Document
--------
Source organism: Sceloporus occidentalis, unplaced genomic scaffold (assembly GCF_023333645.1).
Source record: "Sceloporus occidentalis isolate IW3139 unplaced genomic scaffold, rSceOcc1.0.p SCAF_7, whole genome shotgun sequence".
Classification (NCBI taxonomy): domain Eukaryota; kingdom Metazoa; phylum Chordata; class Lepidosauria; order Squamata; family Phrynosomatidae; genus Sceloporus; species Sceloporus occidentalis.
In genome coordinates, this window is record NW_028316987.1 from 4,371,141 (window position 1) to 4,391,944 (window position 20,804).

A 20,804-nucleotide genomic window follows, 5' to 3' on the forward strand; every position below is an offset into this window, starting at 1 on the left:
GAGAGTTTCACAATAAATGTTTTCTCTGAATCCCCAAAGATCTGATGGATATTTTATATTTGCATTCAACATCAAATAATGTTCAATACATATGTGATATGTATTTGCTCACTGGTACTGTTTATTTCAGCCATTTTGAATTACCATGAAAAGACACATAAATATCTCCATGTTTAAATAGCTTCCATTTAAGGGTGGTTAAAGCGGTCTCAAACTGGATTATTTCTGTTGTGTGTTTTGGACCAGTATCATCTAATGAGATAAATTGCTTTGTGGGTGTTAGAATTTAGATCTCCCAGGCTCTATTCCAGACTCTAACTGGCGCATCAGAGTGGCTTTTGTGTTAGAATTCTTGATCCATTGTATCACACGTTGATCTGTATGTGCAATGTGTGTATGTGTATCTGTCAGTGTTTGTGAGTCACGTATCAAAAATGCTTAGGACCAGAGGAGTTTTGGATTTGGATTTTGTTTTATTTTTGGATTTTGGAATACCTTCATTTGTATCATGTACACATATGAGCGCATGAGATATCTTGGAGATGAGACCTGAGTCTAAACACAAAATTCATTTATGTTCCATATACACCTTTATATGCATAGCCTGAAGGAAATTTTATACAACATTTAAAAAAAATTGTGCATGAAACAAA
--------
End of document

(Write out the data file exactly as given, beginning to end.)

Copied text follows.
Source organism: Sceloporus occidentalis, unplaced genomic scaffold (assembly GCF_023333645.1).
Source record: "Sceloporus occidentalis isolate IW3139 unplaced genomic scaffold, rSceOcc1.0.p SCAF_7, whole genome shotgun sequence".
Classification (NCBI taxonomy): domain Eukaryota; kingdom Metazoa; phylum Chordata; class Lepidosauria; order Squamata; family Phrynosomatidae; genus Sceloporus; species Sceloporus occidentalis.
In genome coordinates, this window is record NW_028316987.1 from 4,371,141 (window position 1) to 4,391,944 (window position 20,804).

A 20,804-nucleotide genomic window follows, 5' to 3' on the forward strand; every position below is an offset into this window, starting at 1 on the left:
GAGAGTTTCACAATAAATGTTTTCTCTGAATCCCCAAAGATCTGATGGATATTTTATATTTGCATTCAACATCAAATAATGTTCAATACATATGTGATATGTATTTGCTCACTGGTACTGTTTATTTCAGCCATTTTGAATTACCATGAAAAGACACATAAATATCTCCATGTTTAAATAGCTTCCATTTAAGGGTGGTTAAAGCGGTCTCAAACTGGATTATTTCTGTTGTGTGTTTTGGACCAGTATCATCTAATGAGATAAATTGCTTTGTGGGTGTTAGAATTTAGATCTCCCAGGCTCTATTCCAGACTCTAACTGGCGCATCAGAGTGGCTTTTGTGTTAGAATTCTTGATCCATTGTATCACACGTTGATCTGTATGTGCAATGTGTGTATGTGTATCTGTCAGTGTTTGTGAGTCACGTATCAAAAATGCTTAGGACCAGAGGAGTTTTGGATTTGGATTTTGTTTTATTTTTGGATTTTGGAATACCTTCATTTGTATCATGTACACATATGAGCGCATGAGATATCTTGGAGATGAGACCTGAGTCTAAACACAAAATTCATTTATGTTCCATATACACCTTTATATGCATAGCCTGAAGGAAATTTTATACAACATTTAAAAAAAATTGTGCATGAAACAAA